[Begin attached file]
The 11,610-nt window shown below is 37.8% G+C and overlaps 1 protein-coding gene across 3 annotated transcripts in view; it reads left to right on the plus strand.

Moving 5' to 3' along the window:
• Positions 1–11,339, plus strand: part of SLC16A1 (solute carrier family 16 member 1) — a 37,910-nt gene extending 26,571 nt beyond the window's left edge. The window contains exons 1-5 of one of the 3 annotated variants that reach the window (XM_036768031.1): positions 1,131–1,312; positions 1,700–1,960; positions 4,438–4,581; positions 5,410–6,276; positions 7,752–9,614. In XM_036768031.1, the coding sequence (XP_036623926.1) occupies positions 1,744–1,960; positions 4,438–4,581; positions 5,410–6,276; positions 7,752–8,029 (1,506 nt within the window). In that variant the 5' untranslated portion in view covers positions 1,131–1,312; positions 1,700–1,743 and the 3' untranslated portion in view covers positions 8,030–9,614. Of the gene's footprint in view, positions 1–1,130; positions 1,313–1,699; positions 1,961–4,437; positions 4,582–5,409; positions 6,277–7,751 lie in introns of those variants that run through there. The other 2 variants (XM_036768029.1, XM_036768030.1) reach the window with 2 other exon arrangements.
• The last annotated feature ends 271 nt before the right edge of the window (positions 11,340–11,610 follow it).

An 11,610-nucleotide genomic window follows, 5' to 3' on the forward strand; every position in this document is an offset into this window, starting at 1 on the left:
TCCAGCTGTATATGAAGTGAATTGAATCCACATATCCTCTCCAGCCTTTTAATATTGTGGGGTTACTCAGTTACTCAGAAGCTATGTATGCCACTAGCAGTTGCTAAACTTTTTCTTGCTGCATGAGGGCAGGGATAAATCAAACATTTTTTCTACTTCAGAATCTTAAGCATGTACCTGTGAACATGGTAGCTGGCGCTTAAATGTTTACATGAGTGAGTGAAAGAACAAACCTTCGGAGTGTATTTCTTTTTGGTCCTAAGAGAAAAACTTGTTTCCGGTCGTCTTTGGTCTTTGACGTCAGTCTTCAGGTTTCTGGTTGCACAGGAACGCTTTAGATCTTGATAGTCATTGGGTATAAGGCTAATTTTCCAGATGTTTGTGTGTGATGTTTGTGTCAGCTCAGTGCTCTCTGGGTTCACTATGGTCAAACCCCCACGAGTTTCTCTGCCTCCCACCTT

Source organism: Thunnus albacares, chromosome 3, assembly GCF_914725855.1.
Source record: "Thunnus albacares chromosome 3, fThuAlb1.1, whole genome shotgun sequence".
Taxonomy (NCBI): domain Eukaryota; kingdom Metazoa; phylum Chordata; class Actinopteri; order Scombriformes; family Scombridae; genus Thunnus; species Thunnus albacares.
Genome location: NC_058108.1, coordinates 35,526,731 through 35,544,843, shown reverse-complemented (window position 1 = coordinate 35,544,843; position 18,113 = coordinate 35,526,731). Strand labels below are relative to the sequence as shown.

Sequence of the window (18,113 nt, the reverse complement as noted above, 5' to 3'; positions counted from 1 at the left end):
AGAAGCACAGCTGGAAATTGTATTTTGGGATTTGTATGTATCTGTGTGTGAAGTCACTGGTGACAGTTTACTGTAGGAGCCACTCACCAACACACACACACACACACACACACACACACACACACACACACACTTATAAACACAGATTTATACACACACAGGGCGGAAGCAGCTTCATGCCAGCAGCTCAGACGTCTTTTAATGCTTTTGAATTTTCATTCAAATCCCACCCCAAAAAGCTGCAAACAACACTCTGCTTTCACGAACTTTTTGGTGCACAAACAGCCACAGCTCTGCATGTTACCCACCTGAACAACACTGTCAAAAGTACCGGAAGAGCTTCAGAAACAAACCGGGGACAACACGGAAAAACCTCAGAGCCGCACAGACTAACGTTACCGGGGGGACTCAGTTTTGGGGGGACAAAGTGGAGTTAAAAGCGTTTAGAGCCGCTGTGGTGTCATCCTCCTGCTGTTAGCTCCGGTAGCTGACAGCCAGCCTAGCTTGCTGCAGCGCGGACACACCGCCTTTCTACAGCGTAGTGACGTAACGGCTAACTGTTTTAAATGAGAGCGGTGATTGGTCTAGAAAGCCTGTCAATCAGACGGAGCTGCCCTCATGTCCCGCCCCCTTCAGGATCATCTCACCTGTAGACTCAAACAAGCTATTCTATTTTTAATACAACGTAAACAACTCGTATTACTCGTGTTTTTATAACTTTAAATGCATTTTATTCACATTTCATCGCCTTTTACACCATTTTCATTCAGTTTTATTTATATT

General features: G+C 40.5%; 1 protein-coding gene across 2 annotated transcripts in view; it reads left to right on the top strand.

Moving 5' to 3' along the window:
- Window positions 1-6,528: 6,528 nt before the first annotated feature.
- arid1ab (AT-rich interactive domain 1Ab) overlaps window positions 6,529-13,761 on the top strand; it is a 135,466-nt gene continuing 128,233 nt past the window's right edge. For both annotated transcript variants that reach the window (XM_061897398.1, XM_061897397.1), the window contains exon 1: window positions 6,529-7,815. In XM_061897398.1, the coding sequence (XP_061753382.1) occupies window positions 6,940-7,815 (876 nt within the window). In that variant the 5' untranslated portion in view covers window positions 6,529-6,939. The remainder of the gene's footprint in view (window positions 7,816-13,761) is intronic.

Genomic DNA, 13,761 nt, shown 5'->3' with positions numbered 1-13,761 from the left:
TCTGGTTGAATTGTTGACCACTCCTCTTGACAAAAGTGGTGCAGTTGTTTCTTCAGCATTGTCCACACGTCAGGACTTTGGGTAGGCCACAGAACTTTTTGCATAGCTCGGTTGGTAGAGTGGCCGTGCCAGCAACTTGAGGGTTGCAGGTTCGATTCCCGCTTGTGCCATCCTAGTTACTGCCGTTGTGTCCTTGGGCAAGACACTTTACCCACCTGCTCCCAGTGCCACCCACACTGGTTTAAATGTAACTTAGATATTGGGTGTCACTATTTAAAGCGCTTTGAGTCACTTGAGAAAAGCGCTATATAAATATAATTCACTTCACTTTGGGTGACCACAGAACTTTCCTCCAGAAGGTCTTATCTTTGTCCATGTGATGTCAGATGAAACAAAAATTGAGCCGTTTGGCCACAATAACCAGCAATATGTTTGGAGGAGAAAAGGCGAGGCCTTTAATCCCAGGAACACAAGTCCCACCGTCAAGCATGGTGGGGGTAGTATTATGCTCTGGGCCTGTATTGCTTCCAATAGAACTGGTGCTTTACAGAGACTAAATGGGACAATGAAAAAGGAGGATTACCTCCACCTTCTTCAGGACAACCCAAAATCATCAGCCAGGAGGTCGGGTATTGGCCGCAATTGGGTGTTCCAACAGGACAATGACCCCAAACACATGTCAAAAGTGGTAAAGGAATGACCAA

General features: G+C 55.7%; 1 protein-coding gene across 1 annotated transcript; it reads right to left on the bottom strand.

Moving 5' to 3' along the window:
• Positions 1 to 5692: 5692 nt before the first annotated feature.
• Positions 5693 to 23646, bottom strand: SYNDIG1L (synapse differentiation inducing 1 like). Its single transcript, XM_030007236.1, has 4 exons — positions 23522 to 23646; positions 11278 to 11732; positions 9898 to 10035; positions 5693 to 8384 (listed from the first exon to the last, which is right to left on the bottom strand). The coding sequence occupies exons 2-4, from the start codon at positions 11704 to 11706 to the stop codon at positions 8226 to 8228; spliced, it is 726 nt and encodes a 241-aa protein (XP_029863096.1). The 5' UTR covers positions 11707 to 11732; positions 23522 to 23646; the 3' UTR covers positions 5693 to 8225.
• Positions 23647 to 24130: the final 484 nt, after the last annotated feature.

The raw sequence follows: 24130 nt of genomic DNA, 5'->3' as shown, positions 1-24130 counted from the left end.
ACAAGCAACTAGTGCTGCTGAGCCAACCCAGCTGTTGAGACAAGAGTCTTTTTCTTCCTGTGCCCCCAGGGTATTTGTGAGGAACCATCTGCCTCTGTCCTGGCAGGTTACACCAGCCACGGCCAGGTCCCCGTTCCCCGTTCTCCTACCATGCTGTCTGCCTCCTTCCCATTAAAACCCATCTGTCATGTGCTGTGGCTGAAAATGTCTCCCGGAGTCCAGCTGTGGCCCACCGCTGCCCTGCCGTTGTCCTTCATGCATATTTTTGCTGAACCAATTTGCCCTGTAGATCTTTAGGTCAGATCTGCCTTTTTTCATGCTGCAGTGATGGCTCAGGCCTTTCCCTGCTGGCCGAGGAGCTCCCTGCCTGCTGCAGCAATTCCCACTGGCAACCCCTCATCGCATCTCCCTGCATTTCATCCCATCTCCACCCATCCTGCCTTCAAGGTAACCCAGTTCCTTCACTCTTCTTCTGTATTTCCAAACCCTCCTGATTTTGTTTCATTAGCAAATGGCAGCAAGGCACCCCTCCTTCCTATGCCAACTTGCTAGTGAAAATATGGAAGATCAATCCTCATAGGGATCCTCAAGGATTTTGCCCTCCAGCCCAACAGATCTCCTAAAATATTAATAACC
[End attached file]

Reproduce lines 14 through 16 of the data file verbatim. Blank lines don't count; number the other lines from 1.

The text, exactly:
Moving 5' to 3' along the window:
- Window positions 1-6,528: 6,528 nt before the first annotated feature.
- arid1ab (AT-rich interactive domain 1Ab) overlaps window positions 6,529-13,761 on the top strand; it is a 135,466-nt gene continuing 128,233 nt past the window's right edge. For both annotated transcript variants that reach the window (XM_061897398.1, XM_061897397.1), the window contains exon 1: window positions 6,529-7,815. In XM_061897398.1, the coding sequence (XP_061753382.1) occupies window positions 6,940-7,815 (876 nt within the window). In that variant the 5' untranslated portion in view covers window positions 6,529-6,939. The remainder of the gene's footprint in view (window positions 7,816-13,761) is intronic.